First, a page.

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Sfärlea, Anca; Lukas, Linda; Schulte-Korne, Gerd and Platt, Belinda (2021): The KOALA-study: study protocol for a comprehensive study of cognitive biases in adolescent anorexia nervosa patients compared to healthy and clinical controls. In: Journal of Eating Disorders, Vol. 9, No. 1, 139

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Abstract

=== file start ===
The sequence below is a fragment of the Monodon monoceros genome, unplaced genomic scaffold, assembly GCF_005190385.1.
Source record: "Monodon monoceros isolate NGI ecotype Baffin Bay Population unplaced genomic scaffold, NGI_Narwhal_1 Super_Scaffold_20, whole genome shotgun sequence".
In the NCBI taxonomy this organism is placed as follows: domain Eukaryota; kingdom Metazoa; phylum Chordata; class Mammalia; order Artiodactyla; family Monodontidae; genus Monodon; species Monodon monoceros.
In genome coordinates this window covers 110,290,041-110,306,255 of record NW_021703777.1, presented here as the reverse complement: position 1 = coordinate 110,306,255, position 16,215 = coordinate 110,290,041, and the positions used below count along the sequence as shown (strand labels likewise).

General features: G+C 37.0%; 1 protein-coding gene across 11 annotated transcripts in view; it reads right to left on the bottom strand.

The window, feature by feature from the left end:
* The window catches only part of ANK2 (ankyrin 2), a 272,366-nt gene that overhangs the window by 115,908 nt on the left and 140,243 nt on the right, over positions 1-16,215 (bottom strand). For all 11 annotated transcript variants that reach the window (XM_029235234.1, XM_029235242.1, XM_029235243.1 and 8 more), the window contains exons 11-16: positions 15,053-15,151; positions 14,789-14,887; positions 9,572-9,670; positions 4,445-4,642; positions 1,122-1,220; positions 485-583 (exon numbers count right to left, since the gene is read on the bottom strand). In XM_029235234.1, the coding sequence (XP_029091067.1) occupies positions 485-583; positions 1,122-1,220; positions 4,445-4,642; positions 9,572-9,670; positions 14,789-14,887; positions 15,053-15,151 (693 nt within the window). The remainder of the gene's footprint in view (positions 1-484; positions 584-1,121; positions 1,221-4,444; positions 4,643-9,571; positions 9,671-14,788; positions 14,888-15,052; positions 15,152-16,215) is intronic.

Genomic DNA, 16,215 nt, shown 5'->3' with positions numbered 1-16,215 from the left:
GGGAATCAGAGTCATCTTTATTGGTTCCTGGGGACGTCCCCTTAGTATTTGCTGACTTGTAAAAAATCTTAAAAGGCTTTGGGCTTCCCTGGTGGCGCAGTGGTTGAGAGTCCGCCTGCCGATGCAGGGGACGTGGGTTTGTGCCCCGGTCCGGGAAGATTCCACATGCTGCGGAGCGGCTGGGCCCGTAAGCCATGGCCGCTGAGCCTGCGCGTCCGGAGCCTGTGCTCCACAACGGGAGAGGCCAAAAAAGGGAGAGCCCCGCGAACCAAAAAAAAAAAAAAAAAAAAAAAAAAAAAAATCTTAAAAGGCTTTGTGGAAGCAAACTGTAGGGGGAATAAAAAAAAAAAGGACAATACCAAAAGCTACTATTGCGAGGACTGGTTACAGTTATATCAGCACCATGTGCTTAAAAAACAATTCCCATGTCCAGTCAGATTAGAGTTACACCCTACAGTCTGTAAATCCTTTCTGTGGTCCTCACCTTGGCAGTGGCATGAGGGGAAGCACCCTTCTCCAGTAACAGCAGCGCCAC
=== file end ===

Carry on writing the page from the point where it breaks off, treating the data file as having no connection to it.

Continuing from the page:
Background Anorexia nervosa (AN) is characterized by dysfunctional cognitions including cognitive biases at various levels of information processing. However, less is known about the specificity of these biases, i.e., if they occur for eating-disorder-related information alone or also for non-eating-disorder-related emotional information in AN patients (content-specificity) and if they are unique to individuals with AN or are also shown by individuals with other mental disorders (disorder-specificity). Methods The present study systematically assesses cognitive biases in 12-18-year-old female adolescents with AN on three levels of information processing (attention, interpretation, and memory) and with regard to two types of information content (eating-disorder-related, i.e., stimuli related to body weight and shape, and non-eating-disorder-related). To address not only content- but also disorder-specificity, adolescents with AN will be compared not only to a healthy control group but also to a clinical control group (adolescents with major depression or particular anxiety disorders). Cognitive biases are assessed within a single experimental paradigm based on the Scrambled Sentences Task. During the task eye movements are recorded in order to assess attention biases while interpretation biases are derived from the behavioural outcome. An incidental free recall test afterwards assesses memory biases. We expect adolescents with AN to show more pronounced negative cognitive biases on all three levels of information processing and for both types of content compared to healthy adolescents. In addition, we expect the specificity of biases to translate into differential results for the two types of content: AN patients are expected to show stronger biases for disorder-related stimuli but similar or less pronounced biases for non-disorder-related stimuli compared to the clinical control group. Discussion This is the first study to comprehensively assess cognitive biases in adolescents with AN. It will have essential implications not only for cognitive-behavioural models of AN but also for subsequent studies aiming to modify cognitive biases in this population, thereby addressing important maintaining factors already at an early stage of the disorder.

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